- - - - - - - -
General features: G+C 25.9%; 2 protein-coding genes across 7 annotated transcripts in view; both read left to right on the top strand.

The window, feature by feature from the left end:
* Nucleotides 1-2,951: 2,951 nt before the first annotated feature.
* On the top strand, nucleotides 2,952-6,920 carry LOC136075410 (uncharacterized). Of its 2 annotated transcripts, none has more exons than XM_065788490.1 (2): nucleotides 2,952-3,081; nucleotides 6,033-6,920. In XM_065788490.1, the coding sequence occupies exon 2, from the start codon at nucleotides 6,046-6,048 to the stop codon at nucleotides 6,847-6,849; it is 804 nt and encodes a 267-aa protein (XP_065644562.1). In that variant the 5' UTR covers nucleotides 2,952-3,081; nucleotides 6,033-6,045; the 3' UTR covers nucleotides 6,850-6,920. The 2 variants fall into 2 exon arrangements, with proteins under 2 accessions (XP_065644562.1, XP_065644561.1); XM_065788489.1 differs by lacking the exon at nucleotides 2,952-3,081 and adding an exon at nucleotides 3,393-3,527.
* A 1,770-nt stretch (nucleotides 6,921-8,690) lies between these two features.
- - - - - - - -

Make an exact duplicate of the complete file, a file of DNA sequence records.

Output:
General features: G+C 25.9%; 2 protein-coding genes across 7 annotated transcripts in view; both read left to right on the top strand.

The window, feature by feature from the left end:
* Nucleotides 1-2,951: 2,951 nt before the first annotated feature.
* On the top strand, nucleotides 2,952-6,920 carry LOC136075410 (uncharacterized). Of its 2 annotated transcripts, none has more exons than XM_065788490.1 (2): nucleotides 2,952-3,081; nucleotides 6,033-6,920. In XM_065788490.1, the coding sequence occupies exon 2, from the start codon at nucleotides 6,046-6,048 to the stop codon at nucleotides 6,847-6,849; it is 804 nt and encodes a 267-aa protein (XP_065644562.1). In that variant the 5' UTR covers nucleotides 2,952-3,081; nucleotides 6,033-6,045; the 3' UTR covers nucleotides 6,850-6,920. The 2 variants fall into 2 exon arrangements, with proteins under 2 accessions (XP_065644562.1, XP_065644561.1); XM_065788489.1 differs by lacking the exon at nucleotides 2,952-3,081 and adding an exon at nucleotides 3,393-3,527.
* A 1,770-nt stretch (nucleotides 6,921-8,690) lies between these two features.